The map of the London Underground is an iconic design, almost as beloved to some as the network itself.
Based on a 1933 template by electrical draughtsman Harry Beck, it has has largely stuck to its formula of classic straight lines and sharp angles.
But it has had an unofficial revamp – introducing curves to denote the Circle Line, walking interchanges and even future lines that aren’t in use yet.
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Hong Kong-based Wikipedia user Sameboat came up with the revised map, which includes Crossrail, the future Battersea extension of the Northern Line and the Watford branch on the Metropolitan Line.
The map was spotted by CityMetric, which points out just how superior it is to the latest zoomable version as released officially by Transport for London. [Which it scathingly describes as: ‘It’s cramped, it’s unclear, and it just isn’t very pretty.’]
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The official map was released earlier this year and features 28 new London Overground stations taken over from National Rail services – thus populating it with a whole lot of extra orange...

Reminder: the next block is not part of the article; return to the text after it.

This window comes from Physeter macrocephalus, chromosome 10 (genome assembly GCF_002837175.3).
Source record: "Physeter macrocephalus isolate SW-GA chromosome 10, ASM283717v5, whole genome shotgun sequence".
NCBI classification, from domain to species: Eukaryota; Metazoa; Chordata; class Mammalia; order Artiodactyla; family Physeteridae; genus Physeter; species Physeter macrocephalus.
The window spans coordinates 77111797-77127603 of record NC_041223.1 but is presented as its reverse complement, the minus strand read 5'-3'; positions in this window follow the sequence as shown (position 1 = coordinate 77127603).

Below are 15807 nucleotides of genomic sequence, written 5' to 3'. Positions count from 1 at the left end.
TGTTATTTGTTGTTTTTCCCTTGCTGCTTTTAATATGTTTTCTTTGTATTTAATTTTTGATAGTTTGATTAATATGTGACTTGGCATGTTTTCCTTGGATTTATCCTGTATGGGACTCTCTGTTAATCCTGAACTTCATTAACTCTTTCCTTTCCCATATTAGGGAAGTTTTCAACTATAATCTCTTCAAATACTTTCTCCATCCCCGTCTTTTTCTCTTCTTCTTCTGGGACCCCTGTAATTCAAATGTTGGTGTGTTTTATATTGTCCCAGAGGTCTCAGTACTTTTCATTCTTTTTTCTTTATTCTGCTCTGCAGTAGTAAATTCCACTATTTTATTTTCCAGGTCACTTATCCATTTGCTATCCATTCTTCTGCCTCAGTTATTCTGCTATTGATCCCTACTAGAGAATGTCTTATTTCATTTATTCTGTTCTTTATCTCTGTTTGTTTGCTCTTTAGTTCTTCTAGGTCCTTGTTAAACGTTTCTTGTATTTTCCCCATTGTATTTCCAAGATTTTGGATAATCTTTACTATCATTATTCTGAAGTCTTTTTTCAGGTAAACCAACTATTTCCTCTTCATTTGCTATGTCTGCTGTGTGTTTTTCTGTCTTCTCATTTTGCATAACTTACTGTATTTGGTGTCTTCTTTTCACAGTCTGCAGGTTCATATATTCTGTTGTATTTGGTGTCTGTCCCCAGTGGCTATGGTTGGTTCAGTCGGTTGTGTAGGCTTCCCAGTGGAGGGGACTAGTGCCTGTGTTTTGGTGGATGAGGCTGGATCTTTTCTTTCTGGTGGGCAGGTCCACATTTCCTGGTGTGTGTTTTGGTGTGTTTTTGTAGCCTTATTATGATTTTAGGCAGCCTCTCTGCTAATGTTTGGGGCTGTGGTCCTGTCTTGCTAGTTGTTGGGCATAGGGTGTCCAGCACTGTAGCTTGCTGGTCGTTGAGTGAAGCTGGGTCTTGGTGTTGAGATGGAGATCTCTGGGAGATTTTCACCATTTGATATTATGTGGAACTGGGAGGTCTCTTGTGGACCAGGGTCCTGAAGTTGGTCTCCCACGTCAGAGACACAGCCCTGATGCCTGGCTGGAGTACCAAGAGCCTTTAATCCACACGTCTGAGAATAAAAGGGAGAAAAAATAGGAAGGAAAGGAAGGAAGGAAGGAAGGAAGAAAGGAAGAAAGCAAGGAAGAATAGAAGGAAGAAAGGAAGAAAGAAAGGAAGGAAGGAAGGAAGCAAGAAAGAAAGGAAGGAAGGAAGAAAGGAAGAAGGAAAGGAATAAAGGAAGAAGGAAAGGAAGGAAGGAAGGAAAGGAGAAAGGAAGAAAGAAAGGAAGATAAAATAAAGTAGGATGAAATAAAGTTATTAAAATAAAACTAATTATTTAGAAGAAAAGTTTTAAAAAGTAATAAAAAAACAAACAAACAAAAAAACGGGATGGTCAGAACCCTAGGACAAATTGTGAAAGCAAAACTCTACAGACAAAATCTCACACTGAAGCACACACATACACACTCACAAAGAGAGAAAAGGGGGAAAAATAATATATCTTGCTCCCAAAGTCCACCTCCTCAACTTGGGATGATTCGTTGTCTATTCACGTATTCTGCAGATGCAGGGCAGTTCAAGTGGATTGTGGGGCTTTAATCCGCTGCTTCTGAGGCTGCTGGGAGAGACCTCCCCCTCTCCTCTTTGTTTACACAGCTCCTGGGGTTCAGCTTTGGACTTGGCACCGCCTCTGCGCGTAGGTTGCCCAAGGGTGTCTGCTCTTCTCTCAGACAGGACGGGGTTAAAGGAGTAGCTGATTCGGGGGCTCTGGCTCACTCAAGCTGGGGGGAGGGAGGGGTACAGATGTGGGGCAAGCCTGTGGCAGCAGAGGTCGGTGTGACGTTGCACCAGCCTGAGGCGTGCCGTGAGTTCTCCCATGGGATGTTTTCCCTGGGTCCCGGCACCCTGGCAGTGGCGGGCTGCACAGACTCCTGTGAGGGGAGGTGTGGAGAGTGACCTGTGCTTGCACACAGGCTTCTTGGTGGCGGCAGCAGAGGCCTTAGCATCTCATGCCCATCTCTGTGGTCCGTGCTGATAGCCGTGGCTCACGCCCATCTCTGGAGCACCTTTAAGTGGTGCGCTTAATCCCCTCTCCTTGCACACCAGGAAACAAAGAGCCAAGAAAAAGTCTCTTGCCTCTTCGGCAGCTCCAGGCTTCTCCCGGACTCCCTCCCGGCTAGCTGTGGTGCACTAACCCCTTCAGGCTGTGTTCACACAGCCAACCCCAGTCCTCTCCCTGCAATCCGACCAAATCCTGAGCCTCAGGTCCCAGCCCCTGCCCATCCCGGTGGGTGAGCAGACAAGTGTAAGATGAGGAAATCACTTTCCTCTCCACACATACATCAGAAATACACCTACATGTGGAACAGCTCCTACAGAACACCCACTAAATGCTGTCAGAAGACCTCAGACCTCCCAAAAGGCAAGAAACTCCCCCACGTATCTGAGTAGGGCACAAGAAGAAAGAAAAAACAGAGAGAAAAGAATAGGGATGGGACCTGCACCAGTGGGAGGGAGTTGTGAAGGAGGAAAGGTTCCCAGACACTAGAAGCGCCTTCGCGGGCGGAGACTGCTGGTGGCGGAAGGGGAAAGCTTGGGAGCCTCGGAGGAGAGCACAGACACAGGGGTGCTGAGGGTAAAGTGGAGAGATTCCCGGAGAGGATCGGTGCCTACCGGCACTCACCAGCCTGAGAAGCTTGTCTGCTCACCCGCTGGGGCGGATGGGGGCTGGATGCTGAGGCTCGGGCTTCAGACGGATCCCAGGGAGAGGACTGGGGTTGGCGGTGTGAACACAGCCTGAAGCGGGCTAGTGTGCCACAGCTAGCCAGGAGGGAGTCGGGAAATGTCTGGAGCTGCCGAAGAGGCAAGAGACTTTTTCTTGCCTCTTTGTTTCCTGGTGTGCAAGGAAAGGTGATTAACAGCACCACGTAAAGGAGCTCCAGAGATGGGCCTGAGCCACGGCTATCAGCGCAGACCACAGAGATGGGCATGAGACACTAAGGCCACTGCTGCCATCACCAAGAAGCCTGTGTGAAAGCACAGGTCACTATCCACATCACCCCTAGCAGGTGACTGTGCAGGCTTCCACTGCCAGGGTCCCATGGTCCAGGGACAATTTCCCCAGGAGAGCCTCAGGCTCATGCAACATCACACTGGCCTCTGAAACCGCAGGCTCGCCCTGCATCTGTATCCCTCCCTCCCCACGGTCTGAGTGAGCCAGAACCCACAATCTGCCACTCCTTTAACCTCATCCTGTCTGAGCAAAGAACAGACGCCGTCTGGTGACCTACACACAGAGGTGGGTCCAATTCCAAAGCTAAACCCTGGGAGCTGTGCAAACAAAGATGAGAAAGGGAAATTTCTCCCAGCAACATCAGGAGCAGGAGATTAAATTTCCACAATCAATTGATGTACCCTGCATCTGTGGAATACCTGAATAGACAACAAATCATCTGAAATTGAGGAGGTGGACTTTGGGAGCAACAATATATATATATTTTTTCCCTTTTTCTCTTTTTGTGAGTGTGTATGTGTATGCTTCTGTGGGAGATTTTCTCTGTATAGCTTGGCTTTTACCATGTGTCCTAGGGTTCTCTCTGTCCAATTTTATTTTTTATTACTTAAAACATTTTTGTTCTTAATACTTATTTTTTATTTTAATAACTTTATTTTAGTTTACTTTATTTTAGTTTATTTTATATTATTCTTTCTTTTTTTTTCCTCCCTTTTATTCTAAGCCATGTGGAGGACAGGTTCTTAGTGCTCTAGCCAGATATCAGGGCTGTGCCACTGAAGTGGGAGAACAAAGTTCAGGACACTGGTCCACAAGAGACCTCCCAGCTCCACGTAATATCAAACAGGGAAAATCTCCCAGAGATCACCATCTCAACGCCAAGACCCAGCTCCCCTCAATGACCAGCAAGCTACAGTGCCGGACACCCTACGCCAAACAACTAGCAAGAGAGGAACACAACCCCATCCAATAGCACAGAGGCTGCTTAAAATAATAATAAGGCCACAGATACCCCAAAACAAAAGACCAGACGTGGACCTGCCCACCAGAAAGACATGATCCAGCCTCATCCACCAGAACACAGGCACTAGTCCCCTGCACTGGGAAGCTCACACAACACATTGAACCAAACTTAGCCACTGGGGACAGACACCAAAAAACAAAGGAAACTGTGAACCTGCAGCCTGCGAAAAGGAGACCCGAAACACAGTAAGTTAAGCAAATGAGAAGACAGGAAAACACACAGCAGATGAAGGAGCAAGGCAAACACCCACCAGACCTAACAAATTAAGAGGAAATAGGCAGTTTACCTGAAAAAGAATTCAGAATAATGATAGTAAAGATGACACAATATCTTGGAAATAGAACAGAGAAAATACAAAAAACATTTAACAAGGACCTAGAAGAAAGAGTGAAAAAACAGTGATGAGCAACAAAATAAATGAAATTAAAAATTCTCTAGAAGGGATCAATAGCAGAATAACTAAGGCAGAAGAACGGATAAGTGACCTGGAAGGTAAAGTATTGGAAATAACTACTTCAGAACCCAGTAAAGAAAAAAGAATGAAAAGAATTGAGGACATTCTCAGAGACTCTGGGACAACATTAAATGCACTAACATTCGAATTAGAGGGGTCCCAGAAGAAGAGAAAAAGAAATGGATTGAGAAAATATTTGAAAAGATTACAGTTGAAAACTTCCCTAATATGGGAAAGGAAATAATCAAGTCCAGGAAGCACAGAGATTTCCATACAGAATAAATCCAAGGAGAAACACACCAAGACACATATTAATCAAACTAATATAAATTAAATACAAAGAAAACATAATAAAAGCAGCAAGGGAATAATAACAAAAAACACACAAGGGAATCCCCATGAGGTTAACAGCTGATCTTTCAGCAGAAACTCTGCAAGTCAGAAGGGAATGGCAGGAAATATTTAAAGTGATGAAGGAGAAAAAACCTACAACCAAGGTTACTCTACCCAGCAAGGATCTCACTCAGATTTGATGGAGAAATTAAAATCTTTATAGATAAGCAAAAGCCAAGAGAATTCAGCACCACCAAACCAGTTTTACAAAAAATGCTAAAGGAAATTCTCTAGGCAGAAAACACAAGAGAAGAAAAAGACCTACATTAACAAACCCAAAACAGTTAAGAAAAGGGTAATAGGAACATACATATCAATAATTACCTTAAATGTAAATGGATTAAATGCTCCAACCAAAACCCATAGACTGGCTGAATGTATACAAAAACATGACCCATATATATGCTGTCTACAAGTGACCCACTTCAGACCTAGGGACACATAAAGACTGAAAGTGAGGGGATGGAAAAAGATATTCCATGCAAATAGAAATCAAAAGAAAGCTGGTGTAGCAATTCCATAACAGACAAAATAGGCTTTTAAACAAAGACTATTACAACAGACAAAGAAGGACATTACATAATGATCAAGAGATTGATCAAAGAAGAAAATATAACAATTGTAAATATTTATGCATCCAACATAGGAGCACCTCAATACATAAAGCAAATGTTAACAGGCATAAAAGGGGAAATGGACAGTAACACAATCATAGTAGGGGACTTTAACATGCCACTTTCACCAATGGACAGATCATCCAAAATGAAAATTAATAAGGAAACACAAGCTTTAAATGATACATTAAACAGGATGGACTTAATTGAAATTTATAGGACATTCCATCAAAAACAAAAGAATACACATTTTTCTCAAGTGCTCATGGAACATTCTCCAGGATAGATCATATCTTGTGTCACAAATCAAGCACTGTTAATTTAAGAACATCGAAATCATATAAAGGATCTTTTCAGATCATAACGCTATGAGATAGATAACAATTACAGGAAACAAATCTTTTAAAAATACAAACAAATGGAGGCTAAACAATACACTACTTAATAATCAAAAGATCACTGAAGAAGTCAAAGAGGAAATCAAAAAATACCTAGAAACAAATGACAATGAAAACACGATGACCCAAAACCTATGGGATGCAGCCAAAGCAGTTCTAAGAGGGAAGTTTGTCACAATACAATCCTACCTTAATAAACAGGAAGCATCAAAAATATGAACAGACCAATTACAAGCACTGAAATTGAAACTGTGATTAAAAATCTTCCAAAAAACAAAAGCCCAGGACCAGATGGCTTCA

[CityMetric also points out that the new map corrects this by differentiating the lines, though does ponder on the given names – ‘The old East London line is now the South Chord?’]
On the official map the Liverpool Street - Shenfield line is also prominent as TfL Rail takes it over from Abellio Greater Anglia (until it becomes part of Crossrail in 2018).
Another difference in the new map was the appearance of a kink in the Central line - there to make way for the addition of Crossrail in three years.
The thinner font drew criticism as did early online incarnations of the design, which bizarrely saw a few lines disappear completely.
The Emirates Air Line in Greenwich mysteriously fell off the map, leaving a random floating cable car on the bank of the Thames and the rarely understood District Line service from Earl's Court to Kensington Olympia also temporarily vanished.
Sameboat’s map has been online since August and appears to be a work in progress with new versions being uploaded since.
Something he/ she might want to address, however is the wheelchair accessibility of stations...